House Newcomer to Seek Feinstein’s Senate Seat


Just eight months after taking office following a record-breaking $5.4-million campaign, Rep. Michael R. Huffington (R-Santa Barbara) announced on Tuesday that he will try to unseat Democratic U.S. Sen. Dianne Feinstein in next year’s election.

Huffington, the millionaire son of a former Houston oilman who last year financed most of his own campaign to oust a veteran incumbent Republican, said his decision was prompted by Feinstein’s support for the tax increase in President Clinton’s budget.

“This is not a deficit-reduction plan, it’s a job-reduction plan,” Huffington said at a Century City news conference, flanked by about two dozen supporters. “Someone’s got to stop that senator before she taxes again.”

Huffington said he began receiving calls asking him to enter the race barely a month after he was sworn into office last January. He said he rejected that idea until after the budget vote in June.


“I’m not bored with the House, nor am I frustrated,” he said. “I think I can do a far better job for my district and for this state in the Senate.”

Huffington said he is willing to back up his Senate campaign with money from his own pocket, leading state Republican leaders to dub him an instant contender for the GOP nomination despite his lack of tenure in political office. If he wins the nomination, the race is likely to cost more than $20 million.

Huffington, whose 1992 campaign was likened to Ross Perot’s self-financed bid for the presidency, said he expects to raise a substantial part of his campaign bankroll, but he declined to estimate how much of his own money he will spend.

“Clearly I’m not going to spend only my own money,” he said.

His 15-minute news conference preceded a dinner at which keynote speaker Ronald Reagan helped raise more than $650,000 for the state Republican Party from some of California’s biggest GOP contributors.

Huffington became the second Republican to announce a challenge to Feinstein, who is considered to be in good political health and a strong candidate for reelection. Feinstein won last year to fill a two-year Senate vacancy left by Pete Wilson’s election to governor in 1990. Her 1994 reelection bid is for a full six-year term.

Former Orange County congressman William E. Dannemeyer, who lost a Republican Senate bid in 1992, is running a second campaign next year. And Rep. Christopher Cox (R-Newport Beach) is expected to announce his candidacy soon.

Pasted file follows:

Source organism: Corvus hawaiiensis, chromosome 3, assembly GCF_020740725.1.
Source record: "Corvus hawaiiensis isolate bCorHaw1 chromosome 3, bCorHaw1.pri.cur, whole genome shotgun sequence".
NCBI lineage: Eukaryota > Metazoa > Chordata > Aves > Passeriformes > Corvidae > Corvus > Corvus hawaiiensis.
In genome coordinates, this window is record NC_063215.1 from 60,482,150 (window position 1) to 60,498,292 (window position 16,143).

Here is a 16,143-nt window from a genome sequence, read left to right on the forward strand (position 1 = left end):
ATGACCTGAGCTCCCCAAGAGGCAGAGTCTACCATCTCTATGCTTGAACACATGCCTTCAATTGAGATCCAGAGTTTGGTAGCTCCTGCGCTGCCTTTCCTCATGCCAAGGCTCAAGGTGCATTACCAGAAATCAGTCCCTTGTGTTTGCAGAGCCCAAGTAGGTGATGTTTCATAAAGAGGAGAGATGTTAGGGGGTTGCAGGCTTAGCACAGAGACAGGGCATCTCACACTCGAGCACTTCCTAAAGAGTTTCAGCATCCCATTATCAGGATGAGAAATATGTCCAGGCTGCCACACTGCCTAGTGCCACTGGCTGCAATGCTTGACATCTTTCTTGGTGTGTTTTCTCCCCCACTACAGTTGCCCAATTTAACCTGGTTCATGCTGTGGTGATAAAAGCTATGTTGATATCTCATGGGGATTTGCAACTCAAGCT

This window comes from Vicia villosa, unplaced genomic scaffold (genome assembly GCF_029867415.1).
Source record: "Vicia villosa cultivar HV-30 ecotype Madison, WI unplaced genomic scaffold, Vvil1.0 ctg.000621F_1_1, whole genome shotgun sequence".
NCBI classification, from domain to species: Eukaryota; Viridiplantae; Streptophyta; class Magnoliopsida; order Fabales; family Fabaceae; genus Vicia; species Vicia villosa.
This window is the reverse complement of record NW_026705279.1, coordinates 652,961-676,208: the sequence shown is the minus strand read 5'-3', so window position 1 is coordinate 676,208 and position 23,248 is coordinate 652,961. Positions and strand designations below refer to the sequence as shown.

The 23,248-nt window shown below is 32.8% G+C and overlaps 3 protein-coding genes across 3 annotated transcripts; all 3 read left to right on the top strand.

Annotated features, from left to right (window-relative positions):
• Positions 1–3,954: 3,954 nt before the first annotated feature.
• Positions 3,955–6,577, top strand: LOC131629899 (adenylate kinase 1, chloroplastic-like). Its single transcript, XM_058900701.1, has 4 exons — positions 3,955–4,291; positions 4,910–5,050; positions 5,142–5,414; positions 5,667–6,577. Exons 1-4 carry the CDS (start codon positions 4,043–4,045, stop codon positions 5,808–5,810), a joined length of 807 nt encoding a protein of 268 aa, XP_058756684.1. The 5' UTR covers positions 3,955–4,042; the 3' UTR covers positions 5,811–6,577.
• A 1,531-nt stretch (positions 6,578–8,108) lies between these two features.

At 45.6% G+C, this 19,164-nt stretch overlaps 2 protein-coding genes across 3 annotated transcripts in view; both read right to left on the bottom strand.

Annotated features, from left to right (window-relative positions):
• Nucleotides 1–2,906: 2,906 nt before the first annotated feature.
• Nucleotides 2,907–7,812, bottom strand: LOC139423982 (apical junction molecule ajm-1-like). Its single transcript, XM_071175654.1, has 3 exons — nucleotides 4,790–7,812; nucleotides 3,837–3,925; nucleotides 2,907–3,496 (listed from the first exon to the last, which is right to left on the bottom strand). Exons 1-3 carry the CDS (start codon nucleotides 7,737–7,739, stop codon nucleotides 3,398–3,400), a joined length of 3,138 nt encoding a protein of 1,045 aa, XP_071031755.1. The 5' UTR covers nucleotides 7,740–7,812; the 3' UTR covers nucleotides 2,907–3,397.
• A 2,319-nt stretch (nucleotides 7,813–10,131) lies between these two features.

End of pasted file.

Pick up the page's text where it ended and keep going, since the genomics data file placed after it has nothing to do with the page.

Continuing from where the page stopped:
Cox, who served as a general counsel in the Reagan White House, tried Tuesday to link Feinstein and Huffington as a pair of millionaire candidates who have distorted the political process with their money.


“This looks like the ultimate consequence of our freakish federal campaign finance laws,” he said. “The battle of the plutocrats.”

Kam Kuwata, Feinstein’s top staff member, dismissed Huffington’s candidacy.

“Here’s a guy who comes to Congress, and his first major action is to say: ‘I want out. I want to run for the Senate.’ What has he done?” Kuwata said.

Huffington, 46, is the son of Roy Huffington, a major Republican contributor who was appointed by former President Bush in 1990 to serve as ambassador to Austria. Michael Huffington was himself appointed by former President Reagan in 1986 for a brief term as deputy assistant secretary of defense for negotiation policy.


The candidate has also worked as a banker and venture capitalist in the family business and started a documentary film company. His wife--who is known under her maiden name, Arianna Stassinopoloulos--is a prominent socialite and respected author.

Huffington, whose congressional district stretches from Santa Barbara north to San Luis Obispo, is considered a political moderate because of his support for gay rights and abortion rights. He was also one of only two Republicans in the California delegation to support President Clinton’s Family Leave Act in January.

Huffington voted against the President’s proposed stimulus package and the deficit reduction plan. He is also a proponent of term limits and campaign reforms, including the elimination of political action committees.